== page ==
Follow Book Trends on Twitter (@book_trends) Follow us on Twitter (@book_trends)

Friday, February 18, 2011

Book Review: The Princess of Las Pulgas by C. Lee McKenzie

The Princess of Las Pulgas by C. Lee McKenzie
Buy The Princess of Las Pulgas by C. Lee McKenzie

The Princess of Las Pulgas
by C. Lee McKenzie

WestSide Books
ISBN-10: 1-934813-44-3
ISBN-13: 978-1-934813-44-7
Publication Date: December, 2010
List Price: $16.95

Review: "I should have stayed home sick." Don't you always feel this way when you don't want to go to school? This is what Carlie Edmund and her brother Keith Edmund feel after the death of their father in The Princess of Las Pulgas by C. Lee McKenzie. Carlie has grown up in the town of Channing. From time to time, their school's track team plays against Las Pulgas' team. The people from Channing have never liked Las Pulgas. Their track team isn't even as good as Channing's team. Carlie has bonds with people in Channing, and Keith is on their track team. When they find out that the death of their father results in a move to Las Pulgas, they aren't happy.

Carlie and Keith have just lost their father from cancer. When their mom finds out that she can't pay for their house anymore, everyone is appalled. She finds an apartment, but it ends up being in Las Pulgas. Carlie and Keith are super angry with their mom, but that doesn't change anything. Finally the big day comes and the apartment is . . . a drab. The place is filled with cobwebs and is trashed with dust bunnies. It doesn't get much better when the find out that when their neighbor is not smoking, she is swearing at her husband. Carlie feels that with every day in Las Pulgas, she is drifting more and more away from her best friend, Lena. To top it all of, she doesn't favor being the new girl. Everyone is always staring at her.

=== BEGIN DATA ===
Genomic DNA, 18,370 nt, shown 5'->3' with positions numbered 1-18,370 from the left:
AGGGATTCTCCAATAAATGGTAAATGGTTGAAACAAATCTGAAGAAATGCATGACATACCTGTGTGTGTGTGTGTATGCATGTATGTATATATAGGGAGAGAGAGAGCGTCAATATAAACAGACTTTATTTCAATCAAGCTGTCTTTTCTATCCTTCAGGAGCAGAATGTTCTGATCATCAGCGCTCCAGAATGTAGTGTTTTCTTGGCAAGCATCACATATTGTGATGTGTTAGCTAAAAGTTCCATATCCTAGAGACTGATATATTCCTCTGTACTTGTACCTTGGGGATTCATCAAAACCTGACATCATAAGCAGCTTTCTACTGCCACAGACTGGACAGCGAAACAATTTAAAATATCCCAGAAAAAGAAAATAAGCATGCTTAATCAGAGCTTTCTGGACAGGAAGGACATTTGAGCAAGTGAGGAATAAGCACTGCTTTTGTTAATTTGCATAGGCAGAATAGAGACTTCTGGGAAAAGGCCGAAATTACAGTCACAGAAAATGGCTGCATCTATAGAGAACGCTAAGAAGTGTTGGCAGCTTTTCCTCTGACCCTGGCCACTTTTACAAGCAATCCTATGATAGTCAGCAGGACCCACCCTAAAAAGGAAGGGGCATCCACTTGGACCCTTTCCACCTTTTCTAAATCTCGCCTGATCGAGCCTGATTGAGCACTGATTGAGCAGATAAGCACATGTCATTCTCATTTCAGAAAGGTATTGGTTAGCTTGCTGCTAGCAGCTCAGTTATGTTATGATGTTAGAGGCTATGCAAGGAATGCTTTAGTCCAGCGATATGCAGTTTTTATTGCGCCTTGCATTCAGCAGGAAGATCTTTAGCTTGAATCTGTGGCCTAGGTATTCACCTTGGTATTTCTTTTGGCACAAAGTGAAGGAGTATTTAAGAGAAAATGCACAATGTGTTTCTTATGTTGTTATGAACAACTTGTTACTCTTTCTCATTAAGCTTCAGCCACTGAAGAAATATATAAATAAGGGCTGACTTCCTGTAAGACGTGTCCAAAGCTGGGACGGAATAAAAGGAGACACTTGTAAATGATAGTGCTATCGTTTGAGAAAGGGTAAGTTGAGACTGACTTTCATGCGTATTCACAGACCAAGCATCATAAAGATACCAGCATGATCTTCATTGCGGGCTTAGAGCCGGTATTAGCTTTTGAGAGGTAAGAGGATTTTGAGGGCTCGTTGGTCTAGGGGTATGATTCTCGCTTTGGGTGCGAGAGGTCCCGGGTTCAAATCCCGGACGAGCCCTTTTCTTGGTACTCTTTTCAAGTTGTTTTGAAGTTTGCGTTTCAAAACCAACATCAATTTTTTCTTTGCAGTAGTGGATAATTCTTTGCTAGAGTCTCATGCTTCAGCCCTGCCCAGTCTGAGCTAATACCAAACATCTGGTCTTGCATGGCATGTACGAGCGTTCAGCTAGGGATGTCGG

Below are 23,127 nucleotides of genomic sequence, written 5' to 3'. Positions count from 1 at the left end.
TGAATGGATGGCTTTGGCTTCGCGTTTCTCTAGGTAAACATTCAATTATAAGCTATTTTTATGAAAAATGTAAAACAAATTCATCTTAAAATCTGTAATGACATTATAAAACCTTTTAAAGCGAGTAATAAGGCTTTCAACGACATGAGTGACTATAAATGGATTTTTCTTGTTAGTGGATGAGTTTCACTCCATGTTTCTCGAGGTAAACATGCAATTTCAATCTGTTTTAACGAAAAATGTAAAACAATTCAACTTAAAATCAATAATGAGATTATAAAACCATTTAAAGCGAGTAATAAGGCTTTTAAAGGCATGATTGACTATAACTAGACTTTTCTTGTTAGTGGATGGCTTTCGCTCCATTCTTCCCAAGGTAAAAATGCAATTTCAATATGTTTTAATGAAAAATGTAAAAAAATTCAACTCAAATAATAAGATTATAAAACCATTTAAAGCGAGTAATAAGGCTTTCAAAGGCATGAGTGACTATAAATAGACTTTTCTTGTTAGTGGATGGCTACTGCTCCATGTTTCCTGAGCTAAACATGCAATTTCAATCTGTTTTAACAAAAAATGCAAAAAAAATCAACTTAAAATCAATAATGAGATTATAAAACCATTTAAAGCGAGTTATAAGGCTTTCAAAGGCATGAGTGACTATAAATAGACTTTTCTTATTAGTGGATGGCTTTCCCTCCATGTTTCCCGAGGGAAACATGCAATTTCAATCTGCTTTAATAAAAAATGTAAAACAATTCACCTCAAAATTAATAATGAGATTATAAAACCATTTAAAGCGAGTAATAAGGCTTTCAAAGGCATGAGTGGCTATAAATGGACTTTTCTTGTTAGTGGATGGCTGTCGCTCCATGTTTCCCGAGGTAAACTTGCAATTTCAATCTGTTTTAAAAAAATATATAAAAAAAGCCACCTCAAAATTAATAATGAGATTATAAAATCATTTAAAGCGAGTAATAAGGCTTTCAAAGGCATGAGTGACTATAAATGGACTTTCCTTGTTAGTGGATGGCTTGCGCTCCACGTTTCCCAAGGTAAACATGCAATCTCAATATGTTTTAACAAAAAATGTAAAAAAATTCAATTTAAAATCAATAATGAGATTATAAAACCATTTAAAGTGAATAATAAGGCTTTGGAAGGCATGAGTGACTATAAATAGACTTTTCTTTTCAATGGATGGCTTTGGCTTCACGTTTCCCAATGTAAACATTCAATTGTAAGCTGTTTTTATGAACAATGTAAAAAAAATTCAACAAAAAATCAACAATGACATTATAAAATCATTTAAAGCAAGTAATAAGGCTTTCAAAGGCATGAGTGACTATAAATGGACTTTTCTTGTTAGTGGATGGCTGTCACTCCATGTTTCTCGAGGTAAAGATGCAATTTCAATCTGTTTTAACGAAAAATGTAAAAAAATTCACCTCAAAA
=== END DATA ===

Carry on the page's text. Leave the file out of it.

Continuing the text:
I love The Princess of Las Pulgas. It explains the feeling you get when you hear someone's voice when they aren't actually there. This adds a sense of suspense. You know that Carlie is trying to talk to her dead father, but while this is all happening, what will happen next? I didn't have to wait long to find out. I like how this book kept moving and did not drag along. Also, when C. Lee McKenzie wants to show a time lapse in the story, she summarizes it, as if Carlie was speaking. It doesn't take up unnecessary space in the book. The best thing about this book is probably how fast I got hooked on. Just by reading the short first chapters made me wonder what is going on. It made me want to read more, and eventually finish the book. If you like realistic-fiction books and reading about someone's troubles and how they are fixed, you will love this book. I rate this book 5 out of 5 stars. I suggest you read this book.

Review written by Sahaj (6th grade student).

We would like to thank JKSCommunications for providing a copy of The Princess of Las Pulgas for this review.

Have you read The Princess of Las Pulgas? How would you rate it?

1 comment:

  1. Thank you, Sahaj, for the beautiful review! So glad you loved the book. I did, too!